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10 years on: forgotten atrocities in Darfur

Susanne Østhus talks to Luse Kinivuwai, director of Darfur Australia Network, about the lacking media coverage of the war in Darfur and its implications.

After ten years the conflict in Darfur is still ongoing and has seen an increase in bombings. However, mainstream media’s coverage has shifted in recent years and is now mainly focusing on the Arab spring uprisings.

“The media coverage of the Darfur conflict has reduced in the last 4 years,” director of Darfur Australia Network (DAN), Luse Kinivuwai says.

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Source: Flickr
Courtesy of: katmeresin

The conflict in Darfur is still violent and in July seven UN peacekeeping soldiers were ambushed and killed, 17 soldiers were wounded in the attack in Sudan’s western region. Later, in September, the Sudanese air forces (SAF) allegedly bombed Sudan’s east Jebel Marra for three days straight.

According to United Nations information service Vienna it is estimated that the genocide has claimed 200,000 lives and caused 2 million to be displaced from their homes (There are only estimates so far, no confirmed accurate numbers).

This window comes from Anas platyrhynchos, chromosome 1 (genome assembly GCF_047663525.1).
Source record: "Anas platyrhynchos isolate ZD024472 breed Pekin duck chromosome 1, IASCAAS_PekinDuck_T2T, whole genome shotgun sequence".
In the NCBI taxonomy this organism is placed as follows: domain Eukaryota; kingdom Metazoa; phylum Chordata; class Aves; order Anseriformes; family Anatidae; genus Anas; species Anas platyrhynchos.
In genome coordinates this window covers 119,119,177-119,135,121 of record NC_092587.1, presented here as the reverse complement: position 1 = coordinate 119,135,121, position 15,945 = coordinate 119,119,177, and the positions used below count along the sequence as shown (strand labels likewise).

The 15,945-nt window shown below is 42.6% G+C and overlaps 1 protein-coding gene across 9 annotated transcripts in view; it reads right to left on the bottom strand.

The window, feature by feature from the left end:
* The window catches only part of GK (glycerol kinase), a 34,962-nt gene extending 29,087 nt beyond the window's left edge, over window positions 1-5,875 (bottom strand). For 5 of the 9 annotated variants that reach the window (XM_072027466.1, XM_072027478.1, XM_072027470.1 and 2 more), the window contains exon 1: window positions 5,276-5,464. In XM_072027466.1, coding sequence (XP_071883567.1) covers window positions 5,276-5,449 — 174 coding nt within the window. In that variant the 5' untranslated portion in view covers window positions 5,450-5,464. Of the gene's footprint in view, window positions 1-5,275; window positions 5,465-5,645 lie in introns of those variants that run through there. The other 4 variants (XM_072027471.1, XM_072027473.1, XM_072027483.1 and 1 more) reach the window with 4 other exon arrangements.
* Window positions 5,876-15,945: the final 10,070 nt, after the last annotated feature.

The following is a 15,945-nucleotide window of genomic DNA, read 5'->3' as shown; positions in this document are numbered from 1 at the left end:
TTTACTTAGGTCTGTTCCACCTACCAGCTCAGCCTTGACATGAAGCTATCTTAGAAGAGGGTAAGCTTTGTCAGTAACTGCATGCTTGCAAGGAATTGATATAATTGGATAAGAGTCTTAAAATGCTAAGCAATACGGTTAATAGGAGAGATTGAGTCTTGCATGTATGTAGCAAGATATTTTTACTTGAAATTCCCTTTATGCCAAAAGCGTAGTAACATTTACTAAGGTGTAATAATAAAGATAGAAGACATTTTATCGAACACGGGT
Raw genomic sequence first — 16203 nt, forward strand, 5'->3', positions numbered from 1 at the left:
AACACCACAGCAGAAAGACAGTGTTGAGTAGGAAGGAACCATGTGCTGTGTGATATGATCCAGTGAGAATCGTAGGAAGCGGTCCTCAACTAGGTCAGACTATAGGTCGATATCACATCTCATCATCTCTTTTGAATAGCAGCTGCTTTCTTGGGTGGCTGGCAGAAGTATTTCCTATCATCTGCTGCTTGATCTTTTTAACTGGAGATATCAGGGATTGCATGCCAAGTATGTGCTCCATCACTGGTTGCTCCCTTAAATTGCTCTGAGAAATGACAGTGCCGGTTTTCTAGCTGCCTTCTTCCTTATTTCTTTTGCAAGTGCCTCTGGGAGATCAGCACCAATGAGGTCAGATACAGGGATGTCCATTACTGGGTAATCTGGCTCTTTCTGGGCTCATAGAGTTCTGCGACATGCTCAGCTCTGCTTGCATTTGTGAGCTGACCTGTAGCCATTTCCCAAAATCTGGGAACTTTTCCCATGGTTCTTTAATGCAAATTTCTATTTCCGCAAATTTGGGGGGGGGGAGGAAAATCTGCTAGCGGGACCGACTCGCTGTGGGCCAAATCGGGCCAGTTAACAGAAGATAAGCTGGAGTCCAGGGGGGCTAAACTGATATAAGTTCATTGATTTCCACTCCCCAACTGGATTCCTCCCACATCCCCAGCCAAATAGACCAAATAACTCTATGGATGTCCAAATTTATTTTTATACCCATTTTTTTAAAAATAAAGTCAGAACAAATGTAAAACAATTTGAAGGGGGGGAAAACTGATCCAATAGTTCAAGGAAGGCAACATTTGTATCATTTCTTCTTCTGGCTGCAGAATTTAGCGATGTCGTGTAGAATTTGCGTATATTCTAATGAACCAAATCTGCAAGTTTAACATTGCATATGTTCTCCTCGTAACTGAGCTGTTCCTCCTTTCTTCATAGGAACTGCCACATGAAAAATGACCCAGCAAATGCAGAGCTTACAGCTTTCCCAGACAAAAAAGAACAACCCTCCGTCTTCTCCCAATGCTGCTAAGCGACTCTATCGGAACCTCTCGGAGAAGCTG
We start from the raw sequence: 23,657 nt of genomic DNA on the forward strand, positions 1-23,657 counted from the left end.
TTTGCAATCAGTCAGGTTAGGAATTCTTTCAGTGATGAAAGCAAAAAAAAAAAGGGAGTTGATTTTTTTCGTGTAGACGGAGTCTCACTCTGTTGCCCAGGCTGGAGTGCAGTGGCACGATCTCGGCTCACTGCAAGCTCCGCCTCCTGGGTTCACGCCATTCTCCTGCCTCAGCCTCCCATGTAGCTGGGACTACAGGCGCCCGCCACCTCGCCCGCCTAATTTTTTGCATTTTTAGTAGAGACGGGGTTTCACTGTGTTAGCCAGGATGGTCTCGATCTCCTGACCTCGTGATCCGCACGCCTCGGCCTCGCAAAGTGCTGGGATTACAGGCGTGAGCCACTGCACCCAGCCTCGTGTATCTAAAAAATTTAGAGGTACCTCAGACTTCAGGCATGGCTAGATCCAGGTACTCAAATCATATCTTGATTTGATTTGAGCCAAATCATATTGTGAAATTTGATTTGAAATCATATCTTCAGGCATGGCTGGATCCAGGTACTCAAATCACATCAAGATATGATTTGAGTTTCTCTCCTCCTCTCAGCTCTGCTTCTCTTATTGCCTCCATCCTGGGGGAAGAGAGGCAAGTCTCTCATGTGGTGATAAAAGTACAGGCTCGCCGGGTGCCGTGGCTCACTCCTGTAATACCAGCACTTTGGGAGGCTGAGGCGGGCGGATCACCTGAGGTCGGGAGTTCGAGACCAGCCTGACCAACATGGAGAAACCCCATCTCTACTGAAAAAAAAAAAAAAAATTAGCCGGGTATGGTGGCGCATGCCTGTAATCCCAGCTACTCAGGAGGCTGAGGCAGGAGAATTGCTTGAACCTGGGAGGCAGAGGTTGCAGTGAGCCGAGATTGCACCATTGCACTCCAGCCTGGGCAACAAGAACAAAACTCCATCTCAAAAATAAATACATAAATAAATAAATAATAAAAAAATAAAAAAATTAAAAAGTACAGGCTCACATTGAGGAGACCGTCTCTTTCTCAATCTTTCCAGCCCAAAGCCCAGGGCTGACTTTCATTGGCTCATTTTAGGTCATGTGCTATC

“There is still a lot of unrest in Darfur, the Sudanese air force continues to bomb parts of Darfur, rebel and government forces continue to clash in the region and tribal conflicts are ongoing making it a very complicated layered conflict,” Kinivuwai says.

What sparked the conflict in 2003 was an uprising launched by non-Arab ethnic groups, Sudan Liberation Movement/Army (SLM/A) and Justice and Equality Movement (JEM), against the Sudanese government. To which the government responded in orchestrating the mass murder of civilians by arming the Janjaweed militia.

At the height of the conflict, media worldwide had its eyes on the mass murders in Darfur. Kinivuwai says the active campaigning from celebrities such as George Clooney helped keep media interested in the atrocities happening in Darfur.

George Clooney told the Sun that the case of Darfur has “been the greatest failure of my life”.

Ten years on and little has changed for the better in Darfur, a conflict worryingly similar to the Rwandan genocide.

The International Criminal Court has laid ten charges against President Omar al-Bashir and issued a warrant for his arrest. Bashir has rejected these charges, but more problematic is that he is still president in Sudan, which is a huge hindrance to UN’s peacekeeping mission (UNAMID).

The lack of progress by UN’s peacekeeping mission, unsuccessful arrest of Omar al-Bashir and the emergence of new uprisings in the Middle-East has made Darfur into a forgotten conflict.

“The media has turned its attention to the Arab Spring movements across Arab countries such as Libya, Egypt and now in Syria,” Kinivuwai says.

The mass killings continue in Darfur, but the eyes of the world are elsewhere.

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